Book Review: Bones of Betrayal – Jefferson Bass

Title: Bones of Betrayal
Author: Jefferson Bass
ISBN: 9780061284755
Pages: 352
Release Date: December 29, 2009 
Publisher: Harper
Genre: Crime Fiction
Source: Personal Copy
Rating: 4 out of 5

Summary:

When Dr. Bill Brockton, the creator of the Body Farm, is called to Oak Ridge, Tennessee, he isn’t sure what to expect.  What he finds is a body frozen in a swimming pool, and it turns out the corpse is related to the town’s colorful past.  Oak Ridge was one of the key locations supporting the Manhattan Project during World War II, and it looks like that history is coming back to haunt them.

Review:

Bones of Betrayal is the fourth installment in the Body Farm series, and once again, Bass proves that his imagination is going strong.  It’s great to read a series where every installment feels fresh.  Characters and the premise remain constant, but the situations differ from book to book.  Some focus on multiple, smaller storylines, characteristic of what Dr. Brockton might deal with on a day to day basis, while others, like this one, have a larger, overarching storyline that makes up the bulk of the novel.

This novel provides a twist on the traditional crime fiction storyline by taking the reader back to the days of World War II.  Oak Ridge was a center for Manhattan Project research and Bass uses that history to flesh out the backstory of Bones of Betrayal.  It was incredibly interesting to have the chance to learn something new about our country’s history of which I was painfully unaware while also being thoroughly entertained by the storyline.  I appreciated this added depth that Bass gave the novel through this history.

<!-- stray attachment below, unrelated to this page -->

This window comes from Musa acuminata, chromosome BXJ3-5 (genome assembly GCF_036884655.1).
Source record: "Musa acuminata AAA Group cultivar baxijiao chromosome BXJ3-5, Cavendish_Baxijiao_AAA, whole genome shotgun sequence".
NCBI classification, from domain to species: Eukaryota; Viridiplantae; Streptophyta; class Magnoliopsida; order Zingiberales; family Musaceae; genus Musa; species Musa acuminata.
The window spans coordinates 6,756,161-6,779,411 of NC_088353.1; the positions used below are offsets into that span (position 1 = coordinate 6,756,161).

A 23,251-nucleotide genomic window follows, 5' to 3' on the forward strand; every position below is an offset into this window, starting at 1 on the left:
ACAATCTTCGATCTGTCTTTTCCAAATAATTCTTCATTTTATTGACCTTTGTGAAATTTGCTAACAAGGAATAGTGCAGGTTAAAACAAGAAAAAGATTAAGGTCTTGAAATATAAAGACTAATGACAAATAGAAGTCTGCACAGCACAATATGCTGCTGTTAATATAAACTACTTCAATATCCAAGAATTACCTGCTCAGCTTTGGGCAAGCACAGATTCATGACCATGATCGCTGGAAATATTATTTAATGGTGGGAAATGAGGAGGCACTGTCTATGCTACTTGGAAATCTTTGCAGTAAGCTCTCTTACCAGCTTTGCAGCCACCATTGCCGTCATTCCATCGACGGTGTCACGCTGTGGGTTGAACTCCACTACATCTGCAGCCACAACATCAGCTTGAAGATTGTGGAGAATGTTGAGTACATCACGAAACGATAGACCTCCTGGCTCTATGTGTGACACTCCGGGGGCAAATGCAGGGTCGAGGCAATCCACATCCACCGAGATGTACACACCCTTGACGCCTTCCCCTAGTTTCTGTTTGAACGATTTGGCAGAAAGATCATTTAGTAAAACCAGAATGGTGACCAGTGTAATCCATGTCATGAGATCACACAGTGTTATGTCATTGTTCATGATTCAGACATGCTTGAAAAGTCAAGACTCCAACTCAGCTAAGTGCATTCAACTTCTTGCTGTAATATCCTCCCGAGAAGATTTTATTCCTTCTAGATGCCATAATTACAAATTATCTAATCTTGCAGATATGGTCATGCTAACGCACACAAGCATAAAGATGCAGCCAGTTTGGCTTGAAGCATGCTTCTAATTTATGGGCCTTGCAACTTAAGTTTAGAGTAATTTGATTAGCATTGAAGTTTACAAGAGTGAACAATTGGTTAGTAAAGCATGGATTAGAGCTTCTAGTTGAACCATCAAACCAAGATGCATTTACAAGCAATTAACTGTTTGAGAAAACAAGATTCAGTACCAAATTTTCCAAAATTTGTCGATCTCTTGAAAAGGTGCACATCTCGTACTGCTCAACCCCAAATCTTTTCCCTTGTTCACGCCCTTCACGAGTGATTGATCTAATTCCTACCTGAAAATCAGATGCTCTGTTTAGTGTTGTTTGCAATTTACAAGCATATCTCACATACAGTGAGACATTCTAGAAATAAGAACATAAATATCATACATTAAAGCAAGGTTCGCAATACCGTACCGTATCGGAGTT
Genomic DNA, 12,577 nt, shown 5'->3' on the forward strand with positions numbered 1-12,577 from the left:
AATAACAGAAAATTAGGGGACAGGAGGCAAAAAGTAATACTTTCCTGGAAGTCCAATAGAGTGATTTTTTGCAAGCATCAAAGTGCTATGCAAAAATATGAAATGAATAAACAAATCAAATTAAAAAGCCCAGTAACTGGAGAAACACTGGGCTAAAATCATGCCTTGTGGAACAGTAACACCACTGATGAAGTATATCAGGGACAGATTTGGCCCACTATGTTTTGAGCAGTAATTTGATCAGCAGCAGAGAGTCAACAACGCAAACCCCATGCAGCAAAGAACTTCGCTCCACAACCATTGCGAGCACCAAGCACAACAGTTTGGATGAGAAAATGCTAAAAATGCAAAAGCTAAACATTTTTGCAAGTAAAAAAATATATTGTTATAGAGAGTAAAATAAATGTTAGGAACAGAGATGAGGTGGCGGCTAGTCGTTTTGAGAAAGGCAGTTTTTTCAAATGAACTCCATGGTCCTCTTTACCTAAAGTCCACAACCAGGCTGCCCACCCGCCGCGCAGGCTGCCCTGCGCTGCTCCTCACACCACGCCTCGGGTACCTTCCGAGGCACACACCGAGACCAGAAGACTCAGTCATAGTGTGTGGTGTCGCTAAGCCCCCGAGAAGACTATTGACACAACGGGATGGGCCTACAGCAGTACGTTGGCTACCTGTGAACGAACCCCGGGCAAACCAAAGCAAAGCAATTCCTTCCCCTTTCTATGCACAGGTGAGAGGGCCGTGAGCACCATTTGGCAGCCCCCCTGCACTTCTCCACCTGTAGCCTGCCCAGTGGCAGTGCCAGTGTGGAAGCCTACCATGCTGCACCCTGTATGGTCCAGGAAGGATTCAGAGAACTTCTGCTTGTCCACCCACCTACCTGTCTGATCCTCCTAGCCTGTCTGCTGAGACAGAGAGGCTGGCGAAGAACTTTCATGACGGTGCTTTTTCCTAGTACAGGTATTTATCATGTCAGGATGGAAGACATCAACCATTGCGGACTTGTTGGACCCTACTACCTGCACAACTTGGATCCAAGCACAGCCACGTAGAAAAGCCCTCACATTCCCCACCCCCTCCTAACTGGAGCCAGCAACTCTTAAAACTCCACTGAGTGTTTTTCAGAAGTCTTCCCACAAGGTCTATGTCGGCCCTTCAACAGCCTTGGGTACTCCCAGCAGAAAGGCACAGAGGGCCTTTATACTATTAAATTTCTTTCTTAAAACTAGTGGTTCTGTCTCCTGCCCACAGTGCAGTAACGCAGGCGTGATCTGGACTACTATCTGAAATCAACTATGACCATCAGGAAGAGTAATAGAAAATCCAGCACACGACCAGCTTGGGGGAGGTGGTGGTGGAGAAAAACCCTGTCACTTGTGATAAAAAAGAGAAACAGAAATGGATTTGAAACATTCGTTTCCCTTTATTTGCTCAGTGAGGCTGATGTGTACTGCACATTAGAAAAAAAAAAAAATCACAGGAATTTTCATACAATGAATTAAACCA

The mystery in Bones of Betrayal is engaging, but admittedly the identity of the murderer is predictable.  The story is more about the history than anything else.  These novels are reliably easy reads; I know I’ll be entertained when picking one up, and don’t have to invest too much in them.  They’re perfect for a plane ride, or after a long day at work; I’m looking forward to reading the next in the series.

Other books by Jefferson Bass:

Carved in Bone – Jefferson Bass
The Devil’s Bones – Jefferson Bass
Flesh and Bone – Jefferson Bass

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Comments

  1. I’ve never tried Bass’s work, but it sounds like I need to. It does seem “whodunit” is secondary in some mysteries.

  2. I’ve never tried Bass’s work, but it sounds like I need to. It does seem “whodunit” is secondary in some mysteries.

  3. This sounds intriguing, and though it’s not my kind of story, I know my girlfriend would probably love it. I’m going to send her a link to your review!

  4. This sounds intriguing, and though it’s not my kind of story, I know my girlfriend would probably love it. I’m going to send her a link to your review!

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